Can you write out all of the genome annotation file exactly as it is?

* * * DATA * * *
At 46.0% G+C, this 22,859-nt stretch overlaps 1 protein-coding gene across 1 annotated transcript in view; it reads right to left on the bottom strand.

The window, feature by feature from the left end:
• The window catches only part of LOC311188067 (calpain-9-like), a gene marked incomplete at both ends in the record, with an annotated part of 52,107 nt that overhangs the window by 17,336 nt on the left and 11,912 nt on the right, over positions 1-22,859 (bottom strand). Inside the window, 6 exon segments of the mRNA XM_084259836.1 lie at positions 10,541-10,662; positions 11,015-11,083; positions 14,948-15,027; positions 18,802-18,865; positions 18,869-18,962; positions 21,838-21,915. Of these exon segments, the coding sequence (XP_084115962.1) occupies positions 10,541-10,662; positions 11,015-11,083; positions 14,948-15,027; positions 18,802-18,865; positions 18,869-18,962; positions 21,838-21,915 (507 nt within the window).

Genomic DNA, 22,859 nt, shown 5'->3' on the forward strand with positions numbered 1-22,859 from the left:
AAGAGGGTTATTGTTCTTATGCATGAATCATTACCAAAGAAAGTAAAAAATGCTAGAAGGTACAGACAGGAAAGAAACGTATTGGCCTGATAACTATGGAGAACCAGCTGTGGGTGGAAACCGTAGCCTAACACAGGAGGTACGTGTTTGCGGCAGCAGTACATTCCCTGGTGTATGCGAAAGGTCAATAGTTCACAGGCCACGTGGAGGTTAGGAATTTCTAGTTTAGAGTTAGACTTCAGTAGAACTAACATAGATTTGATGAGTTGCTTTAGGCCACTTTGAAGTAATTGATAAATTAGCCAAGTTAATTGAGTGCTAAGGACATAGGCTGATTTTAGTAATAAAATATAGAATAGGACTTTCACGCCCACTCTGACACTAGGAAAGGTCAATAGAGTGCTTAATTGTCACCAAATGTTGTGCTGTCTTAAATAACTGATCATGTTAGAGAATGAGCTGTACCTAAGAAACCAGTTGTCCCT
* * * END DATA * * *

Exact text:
At 46.0% G+C, this 22,859-nt stretch overlaps 1 protein-coding gene across 1 annotated transcript in view; it reads right to left on the bottom strand.

The window, feature by feature from the left end:
• The window catches only part of LOC311188067 (calpain-9-like), a gene marked incomplete at both ends in the record, with an annotated part of 52,107 nt that overhangs the window by 17,336 nt on the left and 11,912 nt on the right, over positions 1-22,859 (bottom strand). Inside the window, 6 exon segments of the mRNA XM_084259836.1 lie at positions 10,541-10,662; positions 11,015-11,083; positions 14,948-15,027; positions 18,802-18,865; positions 18,869-18,962; positions 21,838-21,915. Of these exon segments, the coding sequence (XP_084115962.1) occupies positions 10,541-10,662; positions 11,015-11,083; positions 14,948-15,027; positions 18,802-18,865; positions 18,869-18,962; positions 21,838-21,915 (507 nt within the window).

Genomic DNA, 22,859 nt, shown 5'->3' on the forward strand with positions numbered 1-22,859 from the left:
AAGAGGGTTATTGTTCTTATGCATGAATCATTACCAAAGAAAGTAAAAAATGCTAGAAGGTACAGACAGGAAAGAAACGTATTGGCCTGATAACTATGGAGAACCAGCTGTGGGTGGAAACCGTAGCCTAACACAGGAGGTACGTGTTTGCGGCAGCAGTACATTCCCTGGTGTATGCGAAAGGTCAATAGTTCACAGGCCACGTGGAGGTTAGGAATTTCTAGTTTAGAGTTAGACTTCAGTAGAACTAACATAGATTTGATGAGTTGCTTTAGGCCACTTTGAAGTAATTGATAAATTAGCCAAGTTAATTGAGTGCTAAGGACATAGGCTGATTTTAGTAATAAAATATAGAATAGGACTTTCACGCCCACTCTGACACTAGGAAAGGTCAATAGAGTGCTTAATTGTCACCAAATGTTGTGCTGTCTTAAATAACTGATCATGTTAGAGAATGAGCTGTACCTAAGAAACCAGTTGTCCCT